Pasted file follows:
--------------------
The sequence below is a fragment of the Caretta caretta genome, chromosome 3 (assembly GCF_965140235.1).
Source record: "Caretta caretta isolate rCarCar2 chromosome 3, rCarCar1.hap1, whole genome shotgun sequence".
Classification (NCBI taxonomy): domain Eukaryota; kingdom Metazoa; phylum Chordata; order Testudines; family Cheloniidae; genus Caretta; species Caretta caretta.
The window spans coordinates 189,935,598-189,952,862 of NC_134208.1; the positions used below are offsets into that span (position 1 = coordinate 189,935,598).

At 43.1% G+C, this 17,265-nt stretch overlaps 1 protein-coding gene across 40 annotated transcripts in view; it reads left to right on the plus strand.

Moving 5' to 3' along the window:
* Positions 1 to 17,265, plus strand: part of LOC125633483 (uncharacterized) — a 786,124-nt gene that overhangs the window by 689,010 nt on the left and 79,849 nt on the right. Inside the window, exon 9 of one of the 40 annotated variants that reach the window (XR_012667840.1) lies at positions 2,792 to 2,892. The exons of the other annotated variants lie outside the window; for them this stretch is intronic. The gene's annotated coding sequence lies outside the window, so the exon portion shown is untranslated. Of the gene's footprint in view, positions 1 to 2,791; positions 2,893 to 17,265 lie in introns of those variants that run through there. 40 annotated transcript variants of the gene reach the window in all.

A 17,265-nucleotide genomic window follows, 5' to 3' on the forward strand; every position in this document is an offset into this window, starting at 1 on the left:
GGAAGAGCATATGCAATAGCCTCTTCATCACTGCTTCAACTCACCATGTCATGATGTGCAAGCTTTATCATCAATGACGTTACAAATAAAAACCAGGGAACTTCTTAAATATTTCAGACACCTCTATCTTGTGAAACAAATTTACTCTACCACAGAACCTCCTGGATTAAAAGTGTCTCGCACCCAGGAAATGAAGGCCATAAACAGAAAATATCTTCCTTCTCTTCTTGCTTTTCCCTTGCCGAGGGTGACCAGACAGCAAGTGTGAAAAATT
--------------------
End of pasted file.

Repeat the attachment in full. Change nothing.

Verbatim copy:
The sequence below is a fragment of the Caretta caretta genome, chromosome 3 (assembly GCF_965140235.1).
Source record: "Caretta caretta isolate rCarCar2 chromosome 3, rCarCar1.hap1, whole genome shotgun sequence".
Classification (NCBI taxonomy): domain Eukaryota; kingdom Metazoa; phylum Chordata; order Testudines; family Cheloniidae; genus Caretta; species Caretta caretta.
The window spans coordinates 189,935,598-189,952,862 of NC_134208.1; the positions used below are offsets into that span (position 1 = coordinate 189,935,598).

At 43.1% G+C, this 17,265-nt stretch overlaps 1 protein-coding gene across 40 annotated transcripts in view; it reads left to right on the plus strand.

Moving 5' to 3' along the window:
* Positions 1 to 17,265, plus strand: part of LOC125633483 (uncharacterized) — a 786,124-nt gene that overhangs the window by 689,010 nt on the left and 79,849 nt on the right. Inside the window, exon 9 of one of the 40 annotated variants that reach the window (XR_012667840.1) lies at positions 2,792 to 2,892. The exons of the other annotated variants lie outside the window; for them this stretch is intronic. The gene's annotated coding sequence lies outside the window, so the exon portion shown is untranslated. Of the gene's footprint in view, positions 1 to 2,791; positions 2,893 to 17,265 lie in introns of those variants that run through there. 40 annotated transcript variants of the gene reach the window in all.

A 17,265-nucleotide genomic window follows, 5' to 3' on the forward strand; every position in this document is an offset into this window, starting at 1 on the left:
GGAAGAGCATATGCAATAGCCTCTTCATCACTGCTTCAACTCACCATGTCATGATGTGCAAGCTTTATCATCAATGACGTTACAAATAAAAACCAGGGAACTTCTTAAATATTTCAGACACCTCTATCTTGTGAAACAAATTTACTCTACCACAGAACCTCCTGGATTAAAAGTGTCTCGCACCCAGGAAATGAAGGCCATAAACAGAAAATATCTTCCTTCTCTTCTTGCTTTTCCCTTGCCGAGGGTGACCAGACAGCAAGTGTGAAAAATT